The absolutes of relativism
Is it absolutely true that there is no absolute truth? Think about that question for a moment. A 2016 Barna poll found two-thirds of Americans answer yes to this question. The irony is that saying yes is stating an absolute truth! Dr. Frank Turek of crossexamined.org devotes his time advocating for absolute truth. He tells college students, “All truth is absolute. Something that is true, is true for all persons at all times in all places.” Students inevitably respond to his absolute statement with a relative one, “what’s true for you, may not be true for me,” to which Dr. Turek would answer, “Is that true for everyone?” While Turek’s point may seem trivial, moral relativism has become a serious problem in our country. If we can’t agree on truth, we can’t agree on the basics like what is right or wrong, legal or illegal. A civil society depends on objective, absolute truth.
Coached in untruth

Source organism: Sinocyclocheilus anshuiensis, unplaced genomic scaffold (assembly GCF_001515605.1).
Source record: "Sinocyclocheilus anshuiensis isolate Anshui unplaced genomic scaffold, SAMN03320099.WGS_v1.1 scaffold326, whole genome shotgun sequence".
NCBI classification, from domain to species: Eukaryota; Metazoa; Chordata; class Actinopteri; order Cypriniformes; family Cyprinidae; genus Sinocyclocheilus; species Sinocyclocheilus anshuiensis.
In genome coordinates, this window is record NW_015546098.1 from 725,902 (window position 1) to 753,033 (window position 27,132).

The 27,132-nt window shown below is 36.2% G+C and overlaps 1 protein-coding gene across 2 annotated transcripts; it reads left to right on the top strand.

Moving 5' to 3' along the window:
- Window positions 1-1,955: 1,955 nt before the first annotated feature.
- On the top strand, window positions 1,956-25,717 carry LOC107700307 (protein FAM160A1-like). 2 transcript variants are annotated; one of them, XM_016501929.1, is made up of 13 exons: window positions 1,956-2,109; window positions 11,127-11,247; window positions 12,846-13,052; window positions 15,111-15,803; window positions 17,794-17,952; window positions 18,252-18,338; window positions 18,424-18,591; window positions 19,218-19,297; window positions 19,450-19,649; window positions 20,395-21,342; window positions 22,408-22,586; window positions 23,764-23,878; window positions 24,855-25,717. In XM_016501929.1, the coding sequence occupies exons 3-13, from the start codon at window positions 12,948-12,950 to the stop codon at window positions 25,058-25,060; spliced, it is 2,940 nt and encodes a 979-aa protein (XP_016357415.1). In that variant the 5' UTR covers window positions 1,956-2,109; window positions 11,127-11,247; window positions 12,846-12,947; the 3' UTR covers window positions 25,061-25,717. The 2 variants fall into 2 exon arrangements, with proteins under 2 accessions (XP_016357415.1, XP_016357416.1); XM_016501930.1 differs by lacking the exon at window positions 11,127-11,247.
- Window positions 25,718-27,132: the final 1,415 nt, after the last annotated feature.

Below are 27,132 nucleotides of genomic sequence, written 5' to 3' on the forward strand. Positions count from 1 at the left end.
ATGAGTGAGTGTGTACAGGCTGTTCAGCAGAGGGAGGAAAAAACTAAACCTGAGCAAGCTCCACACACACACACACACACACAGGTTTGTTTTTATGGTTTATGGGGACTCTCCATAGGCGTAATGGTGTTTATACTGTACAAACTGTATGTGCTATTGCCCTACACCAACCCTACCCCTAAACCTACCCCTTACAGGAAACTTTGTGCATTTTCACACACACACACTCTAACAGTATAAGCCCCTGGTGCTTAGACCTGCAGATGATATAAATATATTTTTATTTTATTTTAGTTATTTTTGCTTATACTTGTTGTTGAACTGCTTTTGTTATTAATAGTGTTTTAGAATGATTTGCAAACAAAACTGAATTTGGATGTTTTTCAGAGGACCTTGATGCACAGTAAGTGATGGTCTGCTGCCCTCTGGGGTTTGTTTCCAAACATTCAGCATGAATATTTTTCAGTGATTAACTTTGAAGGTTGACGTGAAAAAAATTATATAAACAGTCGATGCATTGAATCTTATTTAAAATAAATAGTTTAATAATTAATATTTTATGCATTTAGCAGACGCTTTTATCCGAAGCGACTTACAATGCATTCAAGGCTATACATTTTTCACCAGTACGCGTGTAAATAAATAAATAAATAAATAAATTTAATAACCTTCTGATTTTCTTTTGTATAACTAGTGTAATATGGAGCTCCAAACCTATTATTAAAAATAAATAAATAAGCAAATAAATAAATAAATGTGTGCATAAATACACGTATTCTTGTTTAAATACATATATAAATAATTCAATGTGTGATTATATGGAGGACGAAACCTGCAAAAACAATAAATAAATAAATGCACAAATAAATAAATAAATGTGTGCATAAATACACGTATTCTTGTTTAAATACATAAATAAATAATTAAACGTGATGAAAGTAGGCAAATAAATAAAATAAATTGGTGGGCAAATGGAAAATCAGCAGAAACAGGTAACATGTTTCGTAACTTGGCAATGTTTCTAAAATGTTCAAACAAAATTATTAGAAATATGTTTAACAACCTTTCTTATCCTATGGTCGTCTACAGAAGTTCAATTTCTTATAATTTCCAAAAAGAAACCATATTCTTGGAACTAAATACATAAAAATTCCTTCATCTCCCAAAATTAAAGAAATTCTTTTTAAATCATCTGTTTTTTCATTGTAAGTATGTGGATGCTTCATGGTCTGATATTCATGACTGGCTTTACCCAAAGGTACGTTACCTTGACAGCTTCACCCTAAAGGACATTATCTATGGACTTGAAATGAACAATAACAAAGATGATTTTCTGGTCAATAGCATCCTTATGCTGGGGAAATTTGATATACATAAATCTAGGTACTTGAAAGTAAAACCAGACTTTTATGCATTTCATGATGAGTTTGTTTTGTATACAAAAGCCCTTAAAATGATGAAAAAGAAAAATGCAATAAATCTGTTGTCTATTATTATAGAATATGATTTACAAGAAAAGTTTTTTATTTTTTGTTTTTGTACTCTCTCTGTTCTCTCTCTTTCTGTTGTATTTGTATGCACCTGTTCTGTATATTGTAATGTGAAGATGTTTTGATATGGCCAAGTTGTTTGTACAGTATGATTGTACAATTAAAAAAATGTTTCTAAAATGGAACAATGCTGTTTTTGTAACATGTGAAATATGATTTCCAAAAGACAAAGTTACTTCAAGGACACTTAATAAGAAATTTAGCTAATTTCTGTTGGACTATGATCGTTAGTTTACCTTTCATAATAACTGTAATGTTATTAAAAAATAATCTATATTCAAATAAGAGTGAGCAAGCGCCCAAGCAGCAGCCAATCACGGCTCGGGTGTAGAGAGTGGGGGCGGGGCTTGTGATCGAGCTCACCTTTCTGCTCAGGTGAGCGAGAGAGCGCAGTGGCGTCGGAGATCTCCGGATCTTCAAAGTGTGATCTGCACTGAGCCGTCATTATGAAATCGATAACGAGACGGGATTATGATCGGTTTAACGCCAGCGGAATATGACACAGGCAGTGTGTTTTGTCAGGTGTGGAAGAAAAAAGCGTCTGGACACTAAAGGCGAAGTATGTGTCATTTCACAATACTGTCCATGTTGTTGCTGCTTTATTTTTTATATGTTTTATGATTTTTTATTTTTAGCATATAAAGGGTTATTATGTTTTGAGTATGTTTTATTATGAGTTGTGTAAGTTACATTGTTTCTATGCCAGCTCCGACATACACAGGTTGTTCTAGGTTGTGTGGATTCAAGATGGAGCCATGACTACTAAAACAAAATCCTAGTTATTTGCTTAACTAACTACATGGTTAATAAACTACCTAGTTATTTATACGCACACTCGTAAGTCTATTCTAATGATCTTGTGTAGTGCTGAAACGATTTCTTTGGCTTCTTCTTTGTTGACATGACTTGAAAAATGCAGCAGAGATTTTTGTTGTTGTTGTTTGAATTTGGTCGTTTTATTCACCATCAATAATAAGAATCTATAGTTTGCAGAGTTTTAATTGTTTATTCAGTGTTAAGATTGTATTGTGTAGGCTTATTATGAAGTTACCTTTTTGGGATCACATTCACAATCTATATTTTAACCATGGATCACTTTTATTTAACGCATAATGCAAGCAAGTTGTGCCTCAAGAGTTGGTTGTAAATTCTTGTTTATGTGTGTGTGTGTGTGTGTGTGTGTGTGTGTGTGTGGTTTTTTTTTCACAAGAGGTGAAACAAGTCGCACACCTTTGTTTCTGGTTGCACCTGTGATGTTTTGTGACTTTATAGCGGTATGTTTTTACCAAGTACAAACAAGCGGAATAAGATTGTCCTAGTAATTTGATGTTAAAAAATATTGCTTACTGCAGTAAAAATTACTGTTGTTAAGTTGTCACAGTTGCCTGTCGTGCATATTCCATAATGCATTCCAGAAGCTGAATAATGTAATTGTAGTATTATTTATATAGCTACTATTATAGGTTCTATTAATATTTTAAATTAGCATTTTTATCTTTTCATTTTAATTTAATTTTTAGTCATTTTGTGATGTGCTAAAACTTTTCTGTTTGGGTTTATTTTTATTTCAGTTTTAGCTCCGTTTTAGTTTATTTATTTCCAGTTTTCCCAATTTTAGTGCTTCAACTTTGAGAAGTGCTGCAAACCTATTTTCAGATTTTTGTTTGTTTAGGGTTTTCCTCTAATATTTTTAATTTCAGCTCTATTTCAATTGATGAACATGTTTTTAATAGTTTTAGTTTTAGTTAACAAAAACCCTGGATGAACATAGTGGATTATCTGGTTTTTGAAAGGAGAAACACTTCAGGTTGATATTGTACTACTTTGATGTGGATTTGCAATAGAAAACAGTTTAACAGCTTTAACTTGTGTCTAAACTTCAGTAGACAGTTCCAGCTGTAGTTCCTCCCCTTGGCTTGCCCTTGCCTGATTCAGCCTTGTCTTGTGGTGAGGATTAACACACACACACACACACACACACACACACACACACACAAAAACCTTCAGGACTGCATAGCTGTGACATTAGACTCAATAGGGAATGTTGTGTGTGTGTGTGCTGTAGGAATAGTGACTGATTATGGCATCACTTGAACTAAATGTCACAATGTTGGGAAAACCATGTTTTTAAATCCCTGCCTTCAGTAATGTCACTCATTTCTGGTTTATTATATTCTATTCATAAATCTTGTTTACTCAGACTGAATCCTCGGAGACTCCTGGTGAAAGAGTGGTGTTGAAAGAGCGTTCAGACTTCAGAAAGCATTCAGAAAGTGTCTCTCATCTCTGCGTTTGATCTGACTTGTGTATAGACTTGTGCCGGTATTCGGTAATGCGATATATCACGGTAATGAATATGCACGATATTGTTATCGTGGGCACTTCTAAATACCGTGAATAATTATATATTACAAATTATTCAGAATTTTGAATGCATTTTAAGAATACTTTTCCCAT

Winston Churchhill said, “Truth is the most valuable thing in the world, in fact, it’s so valuable that often it is protected by a bodyguard of lies.” These lies are rampant in universities across the country. Students are coached to think truth and morality are relative. Joseph Backhom, the executive director of the Family Policy Institute of Washington, recently produced the video, “College Kids Say the Darndest Things,” where he interviewed eight randomly selected students from the Washington University campus. Backhom, a 5’ 9” white male, asked these students what they would say if he were to tell them he was female. All eight students told him that would be okay. He then asked them what they would say if he said he identified as a 6’ 5” Chinese woman. After some hesitation, each student agreed that if he felt like a Chinese woman, he had the right to identify as one. Backhom’s experiment points out the absurdities of relativistic thinking.